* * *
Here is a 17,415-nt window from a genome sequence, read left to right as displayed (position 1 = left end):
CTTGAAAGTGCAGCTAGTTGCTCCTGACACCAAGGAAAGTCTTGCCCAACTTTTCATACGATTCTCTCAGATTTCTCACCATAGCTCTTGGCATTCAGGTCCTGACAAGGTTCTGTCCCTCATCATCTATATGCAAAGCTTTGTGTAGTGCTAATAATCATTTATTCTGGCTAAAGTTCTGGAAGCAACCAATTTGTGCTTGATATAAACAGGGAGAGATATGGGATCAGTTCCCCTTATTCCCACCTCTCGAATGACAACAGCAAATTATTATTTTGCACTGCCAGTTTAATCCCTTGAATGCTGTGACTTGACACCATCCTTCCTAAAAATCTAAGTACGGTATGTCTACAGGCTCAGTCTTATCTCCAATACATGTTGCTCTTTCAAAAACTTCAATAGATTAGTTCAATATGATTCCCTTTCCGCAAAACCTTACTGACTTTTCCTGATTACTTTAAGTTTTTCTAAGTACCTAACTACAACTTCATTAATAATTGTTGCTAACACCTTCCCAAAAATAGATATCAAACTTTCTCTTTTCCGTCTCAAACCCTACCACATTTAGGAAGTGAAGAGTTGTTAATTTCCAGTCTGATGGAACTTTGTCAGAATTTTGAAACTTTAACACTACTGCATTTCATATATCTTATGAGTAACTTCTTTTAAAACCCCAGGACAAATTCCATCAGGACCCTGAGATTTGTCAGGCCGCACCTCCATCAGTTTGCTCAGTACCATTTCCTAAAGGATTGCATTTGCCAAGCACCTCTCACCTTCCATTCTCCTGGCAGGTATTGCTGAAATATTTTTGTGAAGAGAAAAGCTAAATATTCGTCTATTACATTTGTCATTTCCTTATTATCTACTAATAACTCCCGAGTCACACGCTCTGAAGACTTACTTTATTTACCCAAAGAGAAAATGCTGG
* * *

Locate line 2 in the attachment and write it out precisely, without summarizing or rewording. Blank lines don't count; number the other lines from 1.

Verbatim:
CTTGAAAGTGCAGCTAGTTGCTCCTGACACCAAGGAAAGTCTTGCCCAACTTTTCATACGATTCTCTCAGATTTCTCACCATAGCTCTTGGCATTCAGGTCCTGACAAGGTTCTGTCCCTCATCATCTATATGCAAAGCTTTGTGTAGTGCTAATAATCATTTATTCTGGCTAAAGTTCTGGAAGCAACCAATTTGTGCTTGATATAAACAGGGAGAGATATGGGATCAGTTCCCCTTATTCCCACCTCTCGAATGACAACAGCAAATTATTATTTTGCACTGCCAGTTTAATCCCTTGAATGCTGTGACTTGACACCATCCTTCCTAAAAATCTAAGTACGGTATGTCTACAGGCTCAGTCTTATCTCCAATACATGTTGCTCTTTCAAAAACTTCAATAGATTAGTTCAATATGATTCCCTTTCCGCAAAACCTTACTGACTTTTCCTGATTACTTTAAGTTTTTCTAAGTACCTAACTACAACTTCATTAATAATTGTTGCTAACACCTTCCCAAAAATAGATATCAAACTTTCTCTTTTCCGTCTCAAACCCTACCACATTTAGGAAGTGAAGAGTTGTTAATTTCCAGTCTGATGGAACTTTGTCAGAATTTTGAAACTTTAACACTACTGCATTTCATATATCTTATGAGTAACTTCTTTTAAAACCCCAGGACAAATTCCATCAGGACCCTGAGATTTGTCAGGCCGCACCTCCATCAGTTTGCTCAGTACCATTTCCTAAAGGATTGCATTTGCCAAGCACCTCTCACCTTCCATTCTCCTGGCAGGTATTGCTGAAATATTTTTGTGAAGAGAAAAGCTAAATATTCGTCTATTACATTTGTCATTTCCTTATTATCTACTAATAACTCCCGAGTCACACGCTCTGAAGACTTACTTTATTTACCCAAAGAGAAAATGCTGG